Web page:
Containerised Roses can be planted at any time of year. They are bare-root roses placed in pots of potting media to prevent them drying out. They should be planted as soon as received. Personally, I think late summer/autumn is a great time to plant as it enables newly planted roses to get their roots well established before they shut down for the winter. Then, come spring, they are ready to explode with new top growth and have the advantage of well-established root system capable of handling the new canes and blooms.
Here are some tips to planting, pruning and caring for roses in the garden:
Aside from times of extreme weather, roses can be planted at any time during the year. The extreme weather conditions that we advise against planting are when the ground is frozen, water-logged or during a drought. Often people ask, ‘when is the best time to plant’, but as long as you avoid the conditions mentioned, there really is no one best time to plant.
- In the area where the rose or roses are to be planted, mix in some well-rotted organic compost, forking it into the top 20-30cm of soil. Farmyard manure is ideal for this such as Levington Organic Blend Farmyard Manure (50ltr bag for £5.49).
- Apply general fertiliser over the surface of the planting area and fork it into the same depth as the organic matter. NOTE: if you are using a mycorrhizal fungi (e.g. Rootgrow) then it is best not to apply a fertiliser at all as phosphorus (found in general fertilisers) can suppress the fungus.
- For each rose dig a hole roughly twice the width of the plant’s roots and the depth of a spade’s blade.
- Carefully tease out the roots of the container plants because, if this is not done, the roots may be very slow to extend outwards, leaving the young plant more susceptible to drought in summer.
- Place the rose in the centre of the hole and, using a small cane to identify the top of the planting hole, ensure the graft union (i.e. where the cultivar joins the rootstock and the point from which the branches originate) is at soil level (not below as this is reported to increase the risk of rose dieback).
- Back-fill gently with the excavated soil and organic mixture.
- If you are replacing old roses with new roses, ensure that you dig out the soil to a depth and width of 45cm (18in) and exchange it with soil from a different part of the garden, as roses are at risk from replant disease, also known as soil sickness. We would recommend using Rootgrow as it is recommended to help combat replant disease.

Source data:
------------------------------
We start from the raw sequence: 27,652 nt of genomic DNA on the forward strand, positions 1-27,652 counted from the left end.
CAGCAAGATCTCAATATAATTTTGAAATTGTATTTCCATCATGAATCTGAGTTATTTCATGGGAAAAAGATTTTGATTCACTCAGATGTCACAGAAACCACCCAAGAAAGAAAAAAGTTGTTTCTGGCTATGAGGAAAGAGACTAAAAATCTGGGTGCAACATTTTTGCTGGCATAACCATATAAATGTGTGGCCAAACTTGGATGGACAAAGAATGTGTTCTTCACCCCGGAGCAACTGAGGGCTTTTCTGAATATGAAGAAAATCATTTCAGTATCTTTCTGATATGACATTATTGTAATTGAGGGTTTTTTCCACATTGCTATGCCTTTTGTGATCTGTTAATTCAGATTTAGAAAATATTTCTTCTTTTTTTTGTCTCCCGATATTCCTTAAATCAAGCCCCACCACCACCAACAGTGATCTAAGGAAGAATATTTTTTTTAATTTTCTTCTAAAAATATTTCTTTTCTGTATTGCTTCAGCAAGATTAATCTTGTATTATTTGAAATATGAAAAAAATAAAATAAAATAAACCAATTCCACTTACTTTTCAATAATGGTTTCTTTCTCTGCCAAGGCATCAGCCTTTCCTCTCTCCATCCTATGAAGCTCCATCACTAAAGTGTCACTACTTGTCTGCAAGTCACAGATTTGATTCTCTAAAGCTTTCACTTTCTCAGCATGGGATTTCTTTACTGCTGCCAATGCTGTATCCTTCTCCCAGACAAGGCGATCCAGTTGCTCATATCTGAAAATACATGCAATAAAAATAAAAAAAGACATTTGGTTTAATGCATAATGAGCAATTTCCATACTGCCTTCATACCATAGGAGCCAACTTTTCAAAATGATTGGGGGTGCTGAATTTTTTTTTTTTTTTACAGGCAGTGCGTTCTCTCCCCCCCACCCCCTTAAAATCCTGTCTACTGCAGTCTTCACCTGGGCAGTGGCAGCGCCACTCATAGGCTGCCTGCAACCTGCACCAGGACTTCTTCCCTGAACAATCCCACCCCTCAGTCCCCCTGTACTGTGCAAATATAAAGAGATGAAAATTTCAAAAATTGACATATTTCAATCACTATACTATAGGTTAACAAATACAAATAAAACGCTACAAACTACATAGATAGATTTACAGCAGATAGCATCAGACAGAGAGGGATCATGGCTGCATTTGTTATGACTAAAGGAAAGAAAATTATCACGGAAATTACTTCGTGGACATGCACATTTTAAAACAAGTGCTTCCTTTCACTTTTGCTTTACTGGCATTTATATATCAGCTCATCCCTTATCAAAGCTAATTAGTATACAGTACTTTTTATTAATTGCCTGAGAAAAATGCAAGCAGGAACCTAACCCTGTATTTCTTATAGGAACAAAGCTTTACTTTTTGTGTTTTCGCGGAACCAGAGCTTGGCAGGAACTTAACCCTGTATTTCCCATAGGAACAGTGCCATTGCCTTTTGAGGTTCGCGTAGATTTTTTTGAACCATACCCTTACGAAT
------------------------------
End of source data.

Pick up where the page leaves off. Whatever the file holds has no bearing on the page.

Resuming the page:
Where to plant rose…
- Ensure plenty of sunlight – Roses thrive on direct sunlight. For best results, a minimum of four hours of direct sunlight is recommended. However, even when planted against a north wall (meaning no direct sunlight) roses can still perform well. Roses such as ‘Constance Spry’, ‘Lady of Shallot’ and ‘Golden Showers’ are great for shaded areas.
- Avoid intense competition from other plants – the closer you plant your rose to other plants, the more competition there is for moisture and sunlight. For best results, plant your rose 3 feet (100cm) away from other plants and 2 feet (60cm) from other roses. Avoid planting a rose under an overhanging tree branch.
- Avoid very exposed, windy sites – strong winds can cause the base of the rose to loosen in the soil. This will result in your rose rocking in the wind which will lead to it growing at an angle, which in extreme cases will kill it.
Rosa ‘Constance Spry’, ‘Lady of Shallot’ and ‘Golden Showers’
Prune back in the first winter after planting. Do this in late winter or early spring. With all roses, first remove dead, damaged and weak growths, then:
– Hybrid tea (large-flowered): Prune the remaining strong stems hard back to 10-15cm (4-6in) from ground level
– Floribunda (cluster-flowered): Prune the remaining strong stems moderately hard back to about 15cm (6in) from ground level
Ramblers and climbers: Prune remaining strong stems back to 30-40cm (1ft-15in) from ground level if not already pruned at the nursery (climbing sports of bush varieties may revert to bush type if pruned back hard)
Shrub and species roses: Leave remaining strong stems unpruned.
Feeding: Apply a dressing of a general or rose fertiliser every spring such as Toprose or David Austin Rose Food to promote healthy foliage and generous flowering. If growth slows, repeat the fertiliser application in mid-summer. Plants can be sprayed with Rose Clear to control pest and disease problems should they occur.
Mulching: Follow feeding immediately with mulching, in a layer of up to 8cm (3in) deep. Keep the mulch clear of the rose stems, leaving a 10cm (4in) gap between the mulch and stems. We recommend using Strulch Organic Straw Mulch as it lasts on the surface for up to two years and does not rob nitrogen from the soil so plants stay healthy. It works by blocking out the light. It has a neutral pH so can be used anywhere in the garden AND it has a slug and snail deterrent within it. The deterrent irritates the slugs and snails – they don’t eat it and so it doesn’t enter the food chain. One 100 litre bag spreads 3m². All in all, Strulch is excellent value and that is why The Eden project and the RHS use it!
Watering: Water well in dry spells for at least two summers after planting.